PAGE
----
The Art of Creation and the Creation of Art

SPECIAL GIFTS

SOME PEOPLE SCOFF at the idea that within our minds,, we contain the ability to harness supernatural abilities, and dare I say even access a different realm. Yet there are savants, like Henriett Seth F.  When she was in high school, she created prize-winning artwork featured in galleries.  Then the exceptional, like Stephen Wiltshire who is able to draw an entire city landscape across five yards of paper; each meticulous detail is drawn in, after only a forty-five  minute helicopter ride.

 

Yes there are others like him like Richard Wawro, who recalled outdoor scenes perfectly and painted them in great detail using wax crayons.  Another by the name of Christophe Pillault, who was incapable of walking, talking, or even feeding himself,  found a way to communicate and express himself through the use of extraordinary paintings. Chris’s work has been exhibited throughout the world.

 

 

What makes these people special is not only their ability to create such amazingly accurate and wonderful works of art, but their ability to access the part of their brain that allows them to do so.  This begs the question, can we harness that ability if we dedicated ourselves to perfecting our art?  How do we access this part of our brains?

Reality may slap us in the face and tell us that maybe we will never be able to draw entire landscape from memory. However, this does not mean that we are not capable of an incredible gift when it comes to creating art for comics. Would we suffice with achieving a level that is unsurpassed by by even what we believed our talents could achieve? What would it take to get to this level? Should we go and learn all the secrets that artist A or B has to offer?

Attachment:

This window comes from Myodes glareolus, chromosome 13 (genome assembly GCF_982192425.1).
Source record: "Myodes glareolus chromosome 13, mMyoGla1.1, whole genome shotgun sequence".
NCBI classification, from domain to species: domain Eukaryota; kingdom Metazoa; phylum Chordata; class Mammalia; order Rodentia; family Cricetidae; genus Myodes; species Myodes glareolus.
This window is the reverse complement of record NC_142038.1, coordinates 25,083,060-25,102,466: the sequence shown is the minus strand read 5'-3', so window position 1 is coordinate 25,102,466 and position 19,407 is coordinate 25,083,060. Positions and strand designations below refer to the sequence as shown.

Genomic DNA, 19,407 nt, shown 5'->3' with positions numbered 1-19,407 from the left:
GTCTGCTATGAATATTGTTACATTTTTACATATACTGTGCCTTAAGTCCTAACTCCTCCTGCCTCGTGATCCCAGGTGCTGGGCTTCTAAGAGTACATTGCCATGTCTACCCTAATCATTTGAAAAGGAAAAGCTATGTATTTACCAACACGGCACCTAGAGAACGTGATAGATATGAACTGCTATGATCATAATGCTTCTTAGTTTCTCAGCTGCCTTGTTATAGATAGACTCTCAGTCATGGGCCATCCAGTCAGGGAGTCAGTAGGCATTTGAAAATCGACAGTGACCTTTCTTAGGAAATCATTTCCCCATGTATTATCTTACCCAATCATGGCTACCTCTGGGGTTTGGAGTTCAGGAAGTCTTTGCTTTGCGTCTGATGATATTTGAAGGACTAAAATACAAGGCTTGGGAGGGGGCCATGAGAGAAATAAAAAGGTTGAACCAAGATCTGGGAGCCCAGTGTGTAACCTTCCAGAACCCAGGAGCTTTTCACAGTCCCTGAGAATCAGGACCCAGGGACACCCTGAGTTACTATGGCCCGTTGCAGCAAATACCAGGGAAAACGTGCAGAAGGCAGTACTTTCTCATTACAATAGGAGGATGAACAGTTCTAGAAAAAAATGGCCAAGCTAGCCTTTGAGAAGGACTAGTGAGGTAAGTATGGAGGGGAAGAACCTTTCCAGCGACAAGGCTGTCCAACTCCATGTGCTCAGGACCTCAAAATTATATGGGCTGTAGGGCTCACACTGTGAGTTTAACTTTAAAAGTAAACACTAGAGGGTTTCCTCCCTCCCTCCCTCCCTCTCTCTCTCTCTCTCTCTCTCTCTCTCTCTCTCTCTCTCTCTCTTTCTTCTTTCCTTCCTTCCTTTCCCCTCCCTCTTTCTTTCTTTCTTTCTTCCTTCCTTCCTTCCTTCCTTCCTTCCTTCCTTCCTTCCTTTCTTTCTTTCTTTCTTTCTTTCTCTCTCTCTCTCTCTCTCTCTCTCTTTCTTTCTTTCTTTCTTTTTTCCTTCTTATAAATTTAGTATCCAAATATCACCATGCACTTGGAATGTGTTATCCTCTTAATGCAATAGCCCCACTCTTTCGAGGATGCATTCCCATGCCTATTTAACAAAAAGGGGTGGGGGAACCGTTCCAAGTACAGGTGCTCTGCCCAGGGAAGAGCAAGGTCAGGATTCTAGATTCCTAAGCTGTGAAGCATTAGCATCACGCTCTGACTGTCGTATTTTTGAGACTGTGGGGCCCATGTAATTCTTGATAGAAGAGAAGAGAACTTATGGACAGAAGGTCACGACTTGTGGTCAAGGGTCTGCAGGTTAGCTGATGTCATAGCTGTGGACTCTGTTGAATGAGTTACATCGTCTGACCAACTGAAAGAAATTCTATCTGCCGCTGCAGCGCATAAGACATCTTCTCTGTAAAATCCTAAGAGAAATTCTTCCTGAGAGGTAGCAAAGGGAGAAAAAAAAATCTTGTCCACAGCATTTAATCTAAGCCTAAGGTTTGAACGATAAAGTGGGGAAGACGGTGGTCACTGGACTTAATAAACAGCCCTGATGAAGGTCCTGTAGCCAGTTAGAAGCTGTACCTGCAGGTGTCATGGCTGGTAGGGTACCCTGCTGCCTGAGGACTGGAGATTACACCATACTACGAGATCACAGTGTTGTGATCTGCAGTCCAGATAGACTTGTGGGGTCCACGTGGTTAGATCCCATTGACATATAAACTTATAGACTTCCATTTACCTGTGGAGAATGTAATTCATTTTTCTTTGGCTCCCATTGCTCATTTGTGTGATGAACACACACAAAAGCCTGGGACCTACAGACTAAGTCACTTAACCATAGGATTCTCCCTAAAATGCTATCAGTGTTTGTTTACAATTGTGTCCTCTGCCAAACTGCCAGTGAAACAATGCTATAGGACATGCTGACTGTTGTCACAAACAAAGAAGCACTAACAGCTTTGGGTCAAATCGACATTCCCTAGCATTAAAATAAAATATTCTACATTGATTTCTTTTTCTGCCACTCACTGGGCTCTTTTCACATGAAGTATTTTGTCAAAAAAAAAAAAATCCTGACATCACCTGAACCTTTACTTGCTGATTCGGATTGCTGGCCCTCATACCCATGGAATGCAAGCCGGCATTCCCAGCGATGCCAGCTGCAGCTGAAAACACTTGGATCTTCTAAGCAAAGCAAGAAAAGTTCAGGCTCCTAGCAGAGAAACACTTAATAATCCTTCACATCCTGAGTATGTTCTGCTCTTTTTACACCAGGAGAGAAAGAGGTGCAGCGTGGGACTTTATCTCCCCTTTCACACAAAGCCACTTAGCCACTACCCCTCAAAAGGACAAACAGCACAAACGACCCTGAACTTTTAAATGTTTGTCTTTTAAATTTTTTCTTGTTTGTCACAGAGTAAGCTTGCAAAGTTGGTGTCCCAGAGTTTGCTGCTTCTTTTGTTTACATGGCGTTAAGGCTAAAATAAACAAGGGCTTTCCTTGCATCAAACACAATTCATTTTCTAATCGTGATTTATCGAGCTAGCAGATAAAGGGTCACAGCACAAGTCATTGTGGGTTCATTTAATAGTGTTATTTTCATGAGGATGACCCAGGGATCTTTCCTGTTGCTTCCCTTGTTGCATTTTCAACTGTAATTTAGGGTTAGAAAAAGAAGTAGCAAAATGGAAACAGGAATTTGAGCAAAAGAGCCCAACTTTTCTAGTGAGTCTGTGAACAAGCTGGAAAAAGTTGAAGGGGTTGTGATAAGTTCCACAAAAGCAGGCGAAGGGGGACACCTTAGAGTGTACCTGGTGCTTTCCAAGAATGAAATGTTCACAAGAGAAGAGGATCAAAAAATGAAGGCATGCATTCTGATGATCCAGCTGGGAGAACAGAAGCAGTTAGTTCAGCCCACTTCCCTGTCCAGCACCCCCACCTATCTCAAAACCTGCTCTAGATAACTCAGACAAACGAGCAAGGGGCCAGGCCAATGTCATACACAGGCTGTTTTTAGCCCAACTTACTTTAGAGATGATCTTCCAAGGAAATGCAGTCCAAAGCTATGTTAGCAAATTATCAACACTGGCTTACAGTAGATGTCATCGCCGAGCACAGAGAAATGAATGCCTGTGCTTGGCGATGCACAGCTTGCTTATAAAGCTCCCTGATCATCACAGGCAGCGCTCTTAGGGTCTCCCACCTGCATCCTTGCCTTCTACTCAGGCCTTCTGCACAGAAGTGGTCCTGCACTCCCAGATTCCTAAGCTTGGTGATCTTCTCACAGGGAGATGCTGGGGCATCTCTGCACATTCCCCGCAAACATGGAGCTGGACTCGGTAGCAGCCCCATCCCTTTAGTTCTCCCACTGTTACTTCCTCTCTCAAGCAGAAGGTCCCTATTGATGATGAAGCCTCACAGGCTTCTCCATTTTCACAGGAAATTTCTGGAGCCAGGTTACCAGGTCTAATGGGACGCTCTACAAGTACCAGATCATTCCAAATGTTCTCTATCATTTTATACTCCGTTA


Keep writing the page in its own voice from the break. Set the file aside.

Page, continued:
BREAKING THE MOLD

Artist A or B may have great things to teach you when you purchase their $600 course, especially when it comes to the basics such as storytelling structure, and human proportions; the fundamentals so to speak. However after we have driven past all the basics, we may seriously want to take a step back and watch the universe of comics as a wholes; perhaps then we will see a trend. Simply put that every artist from “B – Z” is simply a carbon copy of artist “A.”  Maybe they want their success story, or maybe they just admire artist “A” so much that the would prefer to mimic their every brush stroke.

This isn’t to say that there aren’t any exceptions, When we think about how comics started we may be surprised to know that they weren’t always about superheros and Sunday Funnies. They were serious, and they were a way to break the mold in telling a story besides its written form.

Lets take one early example from an English chap by the name of William Hogarth, who was very famous for a set of eight beautiful paintings in the year of 1733. Now these weren’t just any set of paintings, they would later be engraved and published in its print iteration by the year 1734, to tell a very unique story. Well what kind of story would be produced in the silly ol’ British times of the 18th century you might ask? Well these series of eight paintings walks you through the life of Tom Rakewell, who by the way is the heir of a rich merchant.  Now Tom decides, I’ve got lots of money lets go to London,  and waste it all on luxurious things like, prostitution and gambling, and as a result of it all, gets imprisoned. Hmm, sounds eerily familiar, right? Like Robert Downey Jr. in the Iron Man movie, perhaps.  Anyway, what makes this even more fabulous is the fact that this is essentially an early version for a comic. One by the way that remains a British masterpiece to this very day in Sir John Soane’s Museum in London.